Seeing Is Believing

by | Jun 24, 2015 | Culture, Leadership

Joey Havens

This blog is the third in a five part series adapted from the AICPA White Paper, Becoming the Firm of the Future, which is available here.

When someone tells us one thing and then we experience or observe something much different, what do we believe?  What they tell us or what we are experiencing? Of course, we trust what we see and what we experience because that is our reality. 

The disconnect between what our team members see and what we say is the primary reason the accounting profession, and most businesses today, are struggling with culture and attracting talent to their team.  We are telling our team members and our recruits that we have changed, that we offer flexibility, that we believe in results not seniority. However, the experiences that people are having, the behaviors they are observing, and the way we are managing people has gone primarily unchanged.

Perhaps the greatest challenge facing us today is flexibility and empowering our team members to integrate their careers and personal lives.  A recent survey of CPA firms reported that 94% of firms say they offer flexibility. A second survey of CPA firms reported that 88% of firms say they offer flexibility.  So, no matter the source, the overwhelming majority viewpoint by CPA firms is that they offer flexibility.  But, if this is representative of CPA firms, if most businesses say we offer flexibility, then why are our employees not buying it?  Why would Millennials in the PWC’s “NextGen: A Global Generational Study” reveal that the accounting profession is not worth the sacrifice? Those who are exiting our profession talk about the lack of flexibility and the hours worked as reasons for their decision.  It’s obvious that this continues to be an issue, especially for female leadership in public accounting as we have been unable to significantly make an impact and increase leadership at the highest levels despite having the flexibility “policies.”

In our firm, we have offered and implemented career balance arrangements for years—decades even.  We promoted them in numerous ways, including sharing who is successfully using one.  We have offered formal and informal flexibility for as long as I can remember.  However, a recent survey of our team members revealed that only about 27% percent had flexibility like they needed under our old mindset of flexibility. How is this possible?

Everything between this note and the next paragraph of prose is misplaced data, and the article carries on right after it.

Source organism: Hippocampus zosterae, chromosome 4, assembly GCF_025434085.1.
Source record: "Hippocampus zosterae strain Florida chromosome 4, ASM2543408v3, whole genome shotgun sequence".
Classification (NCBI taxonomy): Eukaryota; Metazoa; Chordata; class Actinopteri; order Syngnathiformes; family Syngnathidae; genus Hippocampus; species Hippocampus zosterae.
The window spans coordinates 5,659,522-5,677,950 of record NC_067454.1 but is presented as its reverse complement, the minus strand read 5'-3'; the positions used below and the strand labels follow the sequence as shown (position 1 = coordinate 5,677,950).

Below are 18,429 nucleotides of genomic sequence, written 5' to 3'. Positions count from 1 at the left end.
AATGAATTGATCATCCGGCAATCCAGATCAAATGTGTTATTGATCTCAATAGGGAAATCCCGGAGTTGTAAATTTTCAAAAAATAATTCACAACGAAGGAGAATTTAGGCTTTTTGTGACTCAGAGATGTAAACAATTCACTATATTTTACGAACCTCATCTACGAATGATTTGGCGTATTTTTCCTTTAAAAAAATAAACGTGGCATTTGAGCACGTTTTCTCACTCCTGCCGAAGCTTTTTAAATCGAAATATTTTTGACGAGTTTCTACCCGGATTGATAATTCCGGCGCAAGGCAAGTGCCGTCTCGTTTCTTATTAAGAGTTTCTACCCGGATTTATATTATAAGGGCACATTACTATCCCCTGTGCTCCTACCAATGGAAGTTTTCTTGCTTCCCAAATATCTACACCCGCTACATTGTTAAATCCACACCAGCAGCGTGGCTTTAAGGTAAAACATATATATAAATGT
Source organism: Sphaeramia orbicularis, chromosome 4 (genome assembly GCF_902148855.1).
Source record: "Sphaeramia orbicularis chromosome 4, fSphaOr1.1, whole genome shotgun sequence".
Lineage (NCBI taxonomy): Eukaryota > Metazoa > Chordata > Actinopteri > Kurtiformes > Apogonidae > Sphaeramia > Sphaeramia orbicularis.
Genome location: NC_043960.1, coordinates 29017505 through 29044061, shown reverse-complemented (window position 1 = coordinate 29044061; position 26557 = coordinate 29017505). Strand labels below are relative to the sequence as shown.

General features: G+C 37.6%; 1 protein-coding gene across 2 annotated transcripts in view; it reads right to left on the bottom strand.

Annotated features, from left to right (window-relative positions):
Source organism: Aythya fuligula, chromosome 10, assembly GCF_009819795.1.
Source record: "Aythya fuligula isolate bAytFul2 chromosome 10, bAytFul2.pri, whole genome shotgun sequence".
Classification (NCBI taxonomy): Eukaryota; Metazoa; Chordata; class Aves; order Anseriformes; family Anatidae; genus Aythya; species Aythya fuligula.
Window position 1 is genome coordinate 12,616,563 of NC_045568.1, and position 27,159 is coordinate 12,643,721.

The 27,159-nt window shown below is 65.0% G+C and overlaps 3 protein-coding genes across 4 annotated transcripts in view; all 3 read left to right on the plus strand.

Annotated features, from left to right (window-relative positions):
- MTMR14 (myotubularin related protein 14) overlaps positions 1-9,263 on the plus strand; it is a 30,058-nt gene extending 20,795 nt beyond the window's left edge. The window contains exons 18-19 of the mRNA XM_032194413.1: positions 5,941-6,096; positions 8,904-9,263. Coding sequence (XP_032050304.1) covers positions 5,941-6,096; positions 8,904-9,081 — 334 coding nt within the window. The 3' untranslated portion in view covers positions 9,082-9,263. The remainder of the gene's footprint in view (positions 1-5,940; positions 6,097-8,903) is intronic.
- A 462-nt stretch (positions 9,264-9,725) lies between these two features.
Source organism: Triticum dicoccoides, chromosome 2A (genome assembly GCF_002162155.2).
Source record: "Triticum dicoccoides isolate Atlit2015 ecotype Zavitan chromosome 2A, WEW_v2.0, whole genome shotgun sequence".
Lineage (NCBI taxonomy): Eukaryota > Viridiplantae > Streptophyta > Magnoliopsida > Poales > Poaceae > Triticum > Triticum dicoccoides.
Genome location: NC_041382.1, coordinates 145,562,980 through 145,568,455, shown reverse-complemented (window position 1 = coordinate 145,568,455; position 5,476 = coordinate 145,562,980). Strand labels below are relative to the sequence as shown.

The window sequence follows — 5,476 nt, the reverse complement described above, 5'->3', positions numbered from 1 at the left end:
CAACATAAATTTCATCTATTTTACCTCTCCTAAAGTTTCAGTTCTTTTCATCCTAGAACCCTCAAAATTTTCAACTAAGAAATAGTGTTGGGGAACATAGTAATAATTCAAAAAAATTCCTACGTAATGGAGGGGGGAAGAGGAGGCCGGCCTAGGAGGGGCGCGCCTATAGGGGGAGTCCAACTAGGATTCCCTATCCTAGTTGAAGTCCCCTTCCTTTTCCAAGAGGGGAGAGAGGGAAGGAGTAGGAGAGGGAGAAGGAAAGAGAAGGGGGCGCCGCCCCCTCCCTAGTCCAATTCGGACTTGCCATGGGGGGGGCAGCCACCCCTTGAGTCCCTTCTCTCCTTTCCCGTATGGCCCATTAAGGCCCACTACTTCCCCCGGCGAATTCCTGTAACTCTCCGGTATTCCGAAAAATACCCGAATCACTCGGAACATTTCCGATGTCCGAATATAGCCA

It’s simple, yet complicated. People believe what they see, not what we say. It is the experience, not the policy, that makes something real for a person. 

For the most part, the business world is working just like we have always worked.  This leads to fear or guilt when team members actually do request what they need or desire for personal flexibility.  Middle management is managing and talking just like they always have. Can you blame them? They “put their time in” with little flexibility. So their experience conflicts with this new “policy.” Our people are watching and mimicking upper management behaviors, noting how those before them became successful.  Very seldom do we find flexibility as an attribute that stands out in the partner group. 

Until businesses begin to LIVE flexibility, communicate, and manage their teams with flexibility, we will continue to fail to provide a culture that is attractive to Millennials and our bandwidth of female leadership will continue to suffer. I like to say the “Guilt Vampires” will continue to suck the life out of our organizations as no one believes it’s really okay until they see it happen at the top. Truly, seeing is believing! 

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